Andy Fraser: a true original
We lost Andy Fraser on this day: he’d been fighting cancer and Aids for quite sometime. If you were a Free fan, like I was, you supported them just that little bit harder because we know they never got the recognition they deserved, as a band and as individual musicians. We also hated the fact that the ‘others’ didn’t really catch on to anything further than Alright Now, by their own admission a Pop Song that needed to be written, yet their other material was so much better.
Okay then, let’s start with Alright Now, leaving alone the fact that he was playing with John Mayall’s Bluesbreakers at 15 and was 17 when this song went to No1!! This was my first introduction to the band, and to Andy’s unmistakable contribution on the record. Most bass players pumped away on the low end, particularly if they were in a 3-piece band, because somebody needed to ‘hold it down’. Andy seldom ‘pumped’, he left holes; gaping great big holes. When he did pump on a bass line, he’d waited so long that the tension was like a steel rod. He doesn’t play at all on Alright Now until the chorus, and then drops out again on the verse. When he plays under the guitar section in the middle, he plays down the low end, then up the ‘dusty’ end as we call it (the place most bass players don’t go). This is not normal! Not for bass players of that time. This is balls-out-in-full-view economy! No-one else was that brave; I defy you to find a bass player before or since that played like Andy. If they say he influenced them, that’s what you hear; his influence. But he was a true original. I first picked up the bass as a kid, and I only wanted to be Andy Fraser, no-one else. Maybe I got close, but that was it.
Yet in every Music Paper Bass Player’s Poll in the 70’s, he was never at the top. If you were a Yes fan, you voted for Chris Squire, likewise Cream and Jack Bruce, The Who and John Entwistle. This was missing the point. Listen to “Catch A Train” from Free At Last. Any other bassist would have to listen this 1,000 times just to get an idea of where Andy’s head was at… just when you think, ‘I know where he’s going to go now’, he doesn’t flaming do it!! He does something else, that any bassist in a 3 piece band would turn tail and run from. But it fits, and sounds so fresh even now.
Again he does it on “Little Bit Of Love”, also from Free At Last. He plays only half the notes you want him to play, until 1:44 minutes in when he doubles up and the track really starts moving: and the song’s only two and a half minutes long! The tension is almost unbearable….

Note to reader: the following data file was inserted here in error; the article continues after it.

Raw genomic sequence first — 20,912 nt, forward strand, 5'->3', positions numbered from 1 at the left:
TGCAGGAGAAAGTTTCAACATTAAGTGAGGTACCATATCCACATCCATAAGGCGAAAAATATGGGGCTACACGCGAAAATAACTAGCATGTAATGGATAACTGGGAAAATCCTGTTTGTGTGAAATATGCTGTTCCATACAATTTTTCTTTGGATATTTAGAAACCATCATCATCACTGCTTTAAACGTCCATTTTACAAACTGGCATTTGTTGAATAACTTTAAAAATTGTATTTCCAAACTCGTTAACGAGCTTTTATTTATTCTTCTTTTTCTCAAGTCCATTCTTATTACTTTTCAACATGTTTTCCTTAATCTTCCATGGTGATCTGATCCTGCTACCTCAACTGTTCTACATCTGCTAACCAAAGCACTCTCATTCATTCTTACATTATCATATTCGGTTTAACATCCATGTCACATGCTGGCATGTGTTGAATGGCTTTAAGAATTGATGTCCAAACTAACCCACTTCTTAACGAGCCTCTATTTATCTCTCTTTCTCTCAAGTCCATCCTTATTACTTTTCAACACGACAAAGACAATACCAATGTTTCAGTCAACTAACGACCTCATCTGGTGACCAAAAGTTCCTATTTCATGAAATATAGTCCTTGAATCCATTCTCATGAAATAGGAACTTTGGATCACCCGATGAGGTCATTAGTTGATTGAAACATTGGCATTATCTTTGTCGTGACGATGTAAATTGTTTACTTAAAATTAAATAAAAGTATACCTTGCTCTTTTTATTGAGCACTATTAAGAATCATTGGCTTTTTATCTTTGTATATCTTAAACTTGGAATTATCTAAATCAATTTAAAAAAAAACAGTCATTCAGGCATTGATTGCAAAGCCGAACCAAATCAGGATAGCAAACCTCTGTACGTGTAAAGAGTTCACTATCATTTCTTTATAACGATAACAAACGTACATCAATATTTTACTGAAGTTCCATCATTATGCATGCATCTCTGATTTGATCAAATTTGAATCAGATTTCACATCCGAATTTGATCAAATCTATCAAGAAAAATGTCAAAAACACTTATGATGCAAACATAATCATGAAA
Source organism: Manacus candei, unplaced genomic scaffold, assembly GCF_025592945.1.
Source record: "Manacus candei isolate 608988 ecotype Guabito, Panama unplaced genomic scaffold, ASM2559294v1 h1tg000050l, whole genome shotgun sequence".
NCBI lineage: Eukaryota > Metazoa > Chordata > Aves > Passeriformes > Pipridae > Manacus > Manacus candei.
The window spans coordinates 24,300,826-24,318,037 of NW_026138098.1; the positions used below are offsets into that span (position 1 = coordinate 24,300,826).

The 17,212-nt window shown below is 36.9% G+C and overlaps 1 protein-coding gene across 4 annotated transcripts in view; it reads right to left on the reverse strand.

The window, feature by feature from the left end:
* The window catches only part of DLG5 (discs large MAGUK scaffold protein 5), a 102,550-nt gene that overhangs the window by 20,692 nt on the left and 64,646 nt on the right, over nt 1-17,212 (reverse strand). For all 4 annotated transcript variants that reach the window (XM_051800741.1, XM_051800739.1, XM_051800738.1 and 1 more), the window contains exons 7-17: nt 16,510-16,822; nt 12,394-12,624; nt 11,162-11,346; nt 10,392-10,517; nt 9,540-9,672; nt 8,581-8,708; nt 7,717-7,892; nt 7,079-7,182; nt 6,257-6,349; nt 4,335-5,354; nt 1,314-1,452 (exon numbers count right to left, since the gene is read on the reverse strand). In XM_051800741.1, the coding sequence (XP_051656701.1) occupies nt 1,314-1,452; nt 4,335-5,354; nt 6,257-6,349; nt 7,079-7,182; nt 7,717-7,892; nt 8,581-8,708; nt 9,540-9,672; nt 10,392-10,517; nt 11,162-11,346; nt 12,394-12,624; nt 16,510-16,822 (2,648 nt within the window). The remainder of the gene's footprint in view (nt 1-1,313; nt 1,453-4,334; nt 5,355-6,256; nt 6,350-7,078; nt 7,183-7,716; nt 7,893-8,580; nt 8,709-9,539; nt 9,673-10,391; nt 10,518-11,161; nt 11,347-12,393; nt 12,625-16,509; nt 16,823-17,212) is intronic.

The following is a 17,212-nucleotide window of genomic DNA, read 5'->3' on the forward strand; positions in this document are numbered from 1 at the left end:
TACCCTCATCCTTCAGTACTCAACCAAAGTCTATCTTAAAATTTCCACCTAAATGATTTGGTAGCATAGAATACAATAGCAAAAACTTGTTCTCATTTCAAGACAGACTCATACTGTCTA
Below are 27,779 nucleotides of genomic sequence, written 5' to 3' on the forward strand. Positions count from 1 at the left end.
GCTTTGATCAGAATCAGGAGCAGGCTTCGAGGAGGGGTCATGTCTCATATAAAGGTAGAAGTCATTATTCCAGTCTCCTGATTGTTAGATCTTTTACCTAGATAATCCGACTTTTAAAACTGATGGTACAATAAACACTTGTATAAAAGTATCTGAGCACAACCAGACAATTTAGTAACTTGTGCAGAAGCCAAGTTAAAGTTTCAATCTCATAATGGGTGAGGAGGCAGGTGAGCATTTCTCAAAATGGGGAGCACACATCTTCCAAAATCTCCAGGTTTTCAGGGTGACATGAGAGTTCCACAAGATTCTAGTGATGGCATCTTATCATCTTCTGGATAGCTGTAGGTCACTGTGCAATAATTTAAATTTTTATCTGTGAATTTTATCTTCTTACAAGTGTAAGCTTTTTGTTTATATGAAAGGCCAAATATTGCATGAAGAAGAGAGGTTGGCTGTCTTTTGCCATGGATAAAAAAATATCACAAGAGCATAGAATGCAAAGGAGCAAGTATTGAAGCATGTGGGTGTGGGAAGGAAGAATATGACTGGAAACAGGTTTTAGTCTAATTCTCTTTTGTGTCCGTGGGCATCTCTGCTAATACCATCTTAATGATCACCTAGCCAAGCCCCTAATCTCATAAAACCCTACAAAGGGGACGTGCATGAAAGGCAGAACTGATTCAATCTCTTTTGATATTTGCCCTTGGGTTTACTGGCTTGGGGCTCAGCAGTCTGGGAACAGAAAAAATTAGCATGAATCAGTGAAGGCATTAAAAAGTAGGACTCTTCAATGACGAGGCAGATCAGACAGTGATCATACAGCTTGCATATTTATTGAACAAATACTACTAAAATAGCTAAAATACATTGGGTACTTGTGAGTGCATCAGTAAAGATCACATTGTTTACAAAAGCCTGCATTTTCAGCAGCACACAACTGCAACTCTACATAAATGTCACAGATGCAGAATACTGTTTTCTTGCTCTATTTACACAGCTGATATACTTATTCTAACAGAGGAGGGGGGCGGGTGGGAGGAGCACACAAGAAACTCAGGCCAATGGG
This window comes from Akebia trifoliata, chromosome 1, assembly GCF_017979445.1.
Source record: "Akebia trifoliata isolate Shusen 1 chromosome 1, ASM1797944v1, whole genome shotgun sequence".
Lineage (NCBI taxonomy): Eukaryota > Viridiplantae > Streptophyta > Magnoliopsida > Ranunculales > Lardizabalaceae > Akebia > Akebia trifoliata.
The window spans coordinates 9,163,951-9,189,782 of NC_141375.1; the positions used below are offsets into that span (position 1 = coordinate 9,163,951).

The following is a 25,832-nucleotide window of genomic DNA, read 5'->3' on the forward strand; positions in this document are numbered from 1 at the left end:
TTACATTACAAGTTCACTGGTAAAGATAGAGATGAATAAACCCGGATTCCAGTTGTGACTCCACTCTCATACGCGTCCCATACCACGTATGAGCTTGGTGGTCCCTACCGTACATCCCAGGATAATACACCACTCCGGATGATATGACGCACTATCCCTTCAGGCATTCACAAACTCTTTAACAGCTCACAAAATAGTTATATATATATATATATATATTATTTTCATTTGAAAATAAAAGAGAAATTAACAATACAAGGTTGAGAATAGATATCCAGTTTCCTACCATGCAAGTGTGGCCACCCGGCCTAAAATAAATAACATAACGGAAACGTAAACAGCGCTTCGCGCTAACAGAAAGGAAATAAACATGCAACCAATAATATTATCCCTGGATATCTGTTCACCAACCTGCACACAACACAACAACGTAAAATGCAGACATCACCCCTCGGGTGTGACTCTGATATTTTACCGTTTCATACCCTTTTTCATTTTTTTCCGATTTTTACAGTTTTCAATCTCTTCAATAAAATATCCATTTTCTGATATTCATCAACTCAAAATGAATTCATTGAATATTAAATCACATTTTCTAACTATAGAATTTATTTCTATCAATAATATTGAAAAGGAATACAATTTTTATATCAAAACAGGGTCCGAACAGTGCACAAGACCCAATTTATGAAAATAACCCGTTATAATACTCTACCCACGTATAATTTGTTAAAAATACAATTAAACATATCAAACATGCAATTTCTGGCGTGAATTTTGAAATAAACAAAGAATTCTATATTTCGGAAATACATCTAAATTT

He would also frequently play chords on his bass (even more so live) to hold the rhythm down while Kossoff soloed in his (also) totally original way.
Their first album Tons Of Sobs wasn’t showing much of this style, but by the second album Andy was beginning to take chances that eventually made the third album Fire & Water sound like no other band around at that time. Fans: Mr Big?! Who amongst us didn’t play the hell out of that track? A bass solo in the middle that was so melodic it was an integral part of the song, with Kossoff’s fantastic arpeggio playing underneath that totally reversed their roles, pinning down a rhythm pattern bed with Simon Kirke for Andy to do his thing. Man, I get so frustrated as I write this that they didn’t what they deserved in terms of success. Not in my eyes anyway.
I followed him through his other projects; the very brave Andy Fraser Band with no guitarist at all, then the underrated In Your Eyes solo album and the brilliant band The Sharks. Whilst they were no Free, they were another very original sounding band, and in it he found a sympathetic guitar player in Chris Spedding, and Snips the lead vocalist.
I haven’t even touched on his songwriting skills, that would warrant another piece as big as this: instead I will dedicate the song ‘Goodbye’ from Free At Last to him now, just as it probably was back then for Paul Kossoff (another very, very great loss). Everyone in the band could feel Koss was slipping away from them, and apart from a few guest spots on Heartbreaker, it was also Kossoff’s wonderful swan song album.
Andy, I will not forget you; I wouldn’t be doing what I’m doing if I hadn’t heard you x
Goodbye from Free At Last
Catch A Train from Free At Last
Little Bit Of Love from Free At Last
Sail Away from Free At Last
Sunny Day from the Highway album
Songs Of Yesterday from the album Free
Mr Big from Fire & Water
… or, just buy the whole damn catalogue